Tony Blackburn, one of the faces of Top of the Pops in the show's '60s and '70s heyday, told the BBC News website how he felt about its demise.
The announcement doesn't surprise me.
It's a shame because it's a national institution. It's been on forever. But nothing's forever.
The show attracted 15 million viewers in its heyday
It just lost its relevance a little bit. There are several reasons.
First of all there are all the music channels we now have. And the charts don't mean as much any more.
I've got a nine-year-old daughter and she wouldn't know what's number one at the moment, although she loves music. Record sales for singles don't sell as much now and albums are more important.
Also I think it lost direction. They'd been trying to appeal to everybody.
I remember seeing Jeremy Clarkson on it and I thought he was so funny but I thought so wrong for the programme.
It went on a little longer than I thought it would
He had an American rap act bloke on and at the end of it he said 'God, that was awful'.
It was very funny and it made me laugh but you can't have somebody on a programme who doesn't like the music they're playing. It made all the older people watching like myself laugh. But the kids would say 'this isn't for us'.
They tried to mix current songs with songs going back in time. I remember there was an American rap act and then suddenly we saw Buck's Fizz from the '70s or '80s.
The kids won't like Buck's Fizz and the mums and dads won't like the American rapper. They're trying to appeal to everyone.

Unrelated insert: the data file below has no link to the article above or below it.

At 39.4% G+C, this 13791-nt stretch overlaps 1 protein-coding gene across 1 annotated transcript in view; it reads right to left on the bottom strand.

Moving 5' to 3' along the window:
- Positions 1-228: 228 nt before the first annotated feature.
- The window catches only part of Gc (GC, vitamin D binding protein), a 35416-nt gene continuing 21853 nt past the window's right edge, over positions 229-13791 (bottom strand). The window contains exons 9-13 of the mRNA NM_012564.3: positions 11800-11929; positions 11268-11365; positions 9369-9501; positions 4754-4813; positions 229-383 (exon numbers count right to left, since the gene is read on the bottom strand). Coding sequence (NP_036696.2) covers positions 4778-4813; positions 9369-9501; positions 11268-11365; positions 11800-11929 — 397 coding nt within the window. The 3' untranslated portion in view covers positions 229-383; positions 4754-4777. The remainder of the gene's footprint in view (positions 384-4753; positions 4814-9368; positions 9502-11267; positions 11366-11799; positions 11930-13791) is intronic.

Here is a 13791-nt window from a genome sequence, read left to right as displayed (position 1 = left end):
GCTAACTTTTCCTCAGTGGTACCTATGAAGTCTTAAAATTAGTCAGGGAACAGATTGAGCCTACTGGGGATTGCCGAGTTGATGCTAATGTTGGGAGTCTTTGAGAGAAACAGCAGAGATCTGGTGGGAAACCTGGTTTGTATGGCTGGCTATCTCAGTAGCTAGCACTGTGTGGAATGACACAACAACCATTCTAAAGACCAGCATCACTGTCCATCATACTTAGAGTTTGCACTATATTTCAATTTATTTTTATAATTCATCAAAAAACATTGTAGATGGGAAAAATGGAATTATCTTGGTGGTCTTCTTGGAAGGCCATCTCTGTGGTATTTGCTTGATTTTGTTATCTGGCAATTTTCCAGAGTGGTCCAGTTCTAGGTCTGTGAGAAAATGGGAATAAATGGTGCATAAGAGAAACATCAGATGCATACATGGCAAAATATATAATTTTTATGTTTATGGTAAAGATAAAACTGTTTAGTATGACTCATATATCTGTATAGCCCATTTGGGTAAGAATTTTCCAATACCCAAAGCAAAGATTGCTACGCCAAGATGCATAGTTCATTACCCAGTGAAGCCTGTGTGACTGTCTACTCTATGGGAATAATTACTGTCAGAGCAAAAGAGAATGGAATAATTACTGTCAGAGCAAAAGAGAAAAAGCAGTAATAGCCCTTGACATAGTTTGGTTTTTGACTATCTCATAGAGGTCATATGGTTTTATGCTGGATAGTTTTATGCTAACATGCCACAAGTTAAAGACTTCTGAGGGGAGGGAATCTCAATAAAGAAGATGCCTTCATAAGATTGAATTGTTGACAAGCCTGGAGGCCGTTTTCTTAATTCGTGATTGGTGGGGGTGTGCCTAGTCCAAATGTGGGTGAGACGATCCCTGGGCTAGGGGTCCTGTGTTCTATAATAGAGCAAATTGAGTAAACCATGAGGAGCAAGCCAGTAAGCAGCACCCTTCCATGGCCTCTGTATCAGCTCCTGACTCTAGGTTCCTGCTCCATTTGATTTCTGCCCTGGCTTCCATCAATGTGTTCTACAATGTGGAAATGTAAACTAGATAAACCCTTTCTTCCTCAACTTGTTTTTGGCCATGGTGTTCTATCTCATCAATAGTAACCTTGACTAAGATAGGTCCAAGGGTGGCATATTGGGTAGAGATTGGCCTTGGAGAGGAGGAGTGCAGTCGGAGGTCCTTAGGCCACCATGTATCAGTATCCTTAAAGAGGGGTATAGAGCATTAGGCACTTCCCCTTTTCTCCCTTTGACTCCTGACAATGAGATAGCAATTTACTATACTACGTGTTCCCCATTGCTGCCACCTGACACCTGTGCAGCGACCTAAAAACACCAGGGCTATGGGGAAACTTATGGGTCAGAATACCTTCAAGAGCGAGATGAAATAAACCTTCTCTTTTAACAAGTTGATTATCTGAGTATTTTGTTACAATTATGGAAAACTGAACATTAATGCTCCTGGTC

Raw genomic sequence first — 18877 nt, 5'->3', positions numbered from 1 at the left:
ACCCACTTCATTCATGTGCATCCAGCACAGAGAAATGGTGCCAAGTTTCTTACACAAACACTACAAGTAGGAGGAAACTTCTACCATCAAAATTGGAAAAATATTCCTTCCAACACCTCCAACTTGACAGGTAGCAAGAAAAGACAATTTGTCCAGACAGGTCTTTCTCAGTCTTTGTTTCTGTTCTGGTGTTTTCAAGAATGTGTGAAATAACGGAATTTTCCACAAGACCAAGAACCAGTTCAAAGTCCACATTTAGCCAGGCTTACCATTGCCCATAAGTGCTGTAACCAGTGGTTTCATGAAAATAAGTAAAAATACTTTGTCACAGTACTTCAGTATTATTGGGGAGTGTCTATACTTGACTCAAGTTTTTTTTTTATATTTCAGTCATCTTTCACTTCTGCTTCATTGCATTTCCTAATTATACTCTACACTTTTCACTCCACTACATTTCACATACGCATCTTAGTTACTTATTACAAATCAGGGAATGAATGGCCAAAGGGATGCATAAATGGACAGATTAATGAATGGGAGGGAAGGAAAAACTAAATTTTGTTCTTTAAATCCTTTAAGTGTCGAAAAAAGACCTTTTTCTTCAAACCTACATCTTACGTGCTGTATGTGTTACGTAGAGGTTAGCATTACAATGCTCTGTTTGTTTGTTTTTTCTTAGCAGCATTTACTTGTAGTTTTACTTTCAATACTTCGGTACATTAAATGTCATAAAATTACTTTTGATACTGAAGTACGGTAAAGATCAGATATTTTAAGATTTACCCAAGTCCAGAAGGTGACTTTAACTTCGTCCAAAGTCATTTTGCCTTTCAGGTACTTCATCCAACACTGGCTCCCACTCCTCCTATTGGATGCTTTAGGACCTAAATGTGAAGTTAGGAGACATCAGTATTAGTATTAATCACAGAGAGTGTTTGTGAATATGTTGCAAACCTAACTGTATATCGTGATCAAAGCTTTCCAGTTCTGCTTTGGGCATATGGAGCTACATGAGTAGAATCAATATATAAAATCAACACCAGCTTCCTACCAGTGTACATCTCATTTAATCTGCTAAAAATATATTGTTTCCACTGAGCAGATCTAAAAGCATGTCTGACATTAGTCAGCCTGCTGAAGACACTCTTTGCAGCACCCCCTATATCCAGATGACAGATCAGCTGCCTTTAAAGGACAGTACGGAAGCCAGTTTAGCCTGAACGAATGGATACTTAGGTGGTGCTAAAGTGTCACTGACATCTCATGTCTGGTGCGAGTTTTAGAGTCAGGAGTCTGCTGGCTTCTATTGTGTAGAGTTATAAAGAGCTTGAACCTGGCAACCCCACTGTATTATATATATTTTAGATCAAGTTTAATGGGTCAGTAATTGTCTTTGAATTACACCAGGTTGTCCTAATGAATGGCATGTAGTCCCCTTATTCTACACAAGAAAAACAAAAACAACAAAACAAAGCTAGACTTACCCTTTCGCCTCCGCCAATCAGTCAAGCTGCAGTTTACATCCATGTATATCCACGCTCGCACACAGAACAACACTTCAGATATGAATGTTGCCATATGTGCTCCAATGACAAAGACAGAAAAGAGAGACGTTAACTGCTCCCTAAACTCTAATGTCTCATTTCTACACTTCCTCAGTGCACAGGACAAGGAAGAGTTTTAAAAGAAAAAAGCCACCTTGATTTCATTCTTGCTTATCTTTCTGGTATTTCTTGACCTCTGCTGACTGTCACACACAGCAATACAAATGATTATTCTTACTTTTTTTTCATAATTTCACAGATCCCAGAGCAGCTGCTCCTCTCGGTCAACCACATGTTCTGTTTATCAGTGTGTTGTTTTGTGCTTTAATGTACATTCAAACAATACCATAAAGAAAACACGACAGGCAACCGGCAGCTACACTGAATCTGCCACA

Blackburn's favourites: Slade were "made for television"
In radio, you narrowcast now. You go for your audience and you give them what they want.
Also, putting it on Sunday night was not the best thing.
I did it for about 12 or 13 years and it was very linked with Radio 1. All the people compering it were DJs.
But for some reason, they started introducing small little blondes from children's programmes. And you thought 'they're not really music people'.
Everything's moved on and Top of the Pops tried to move on.
But how can you move on a very strong chart show which was geared around the top 20 when the top 20 doesn't mean so much any more?
If a single got onto Top of the Pops, it was guaranteed to be a hit so all the groups were dying to go on it. Whereas now I think it became slightly uncool.
The festive edition was one of the highlights of Christmas Day
I will remember introducing people like The Beatles and the Rolling Stones - all the big acts.
My favourites were Slade - I loved the glam rock time actually. I thought it was great because it was very colourful - it was made for television really.
I have many happy memories of it and it was such an important show to be on as a disc jockey in those days.
So I can understand it why it's come to an end. It went on a little longer than I thought it would.
But it's a shame because it's a national institution and it will never be there again.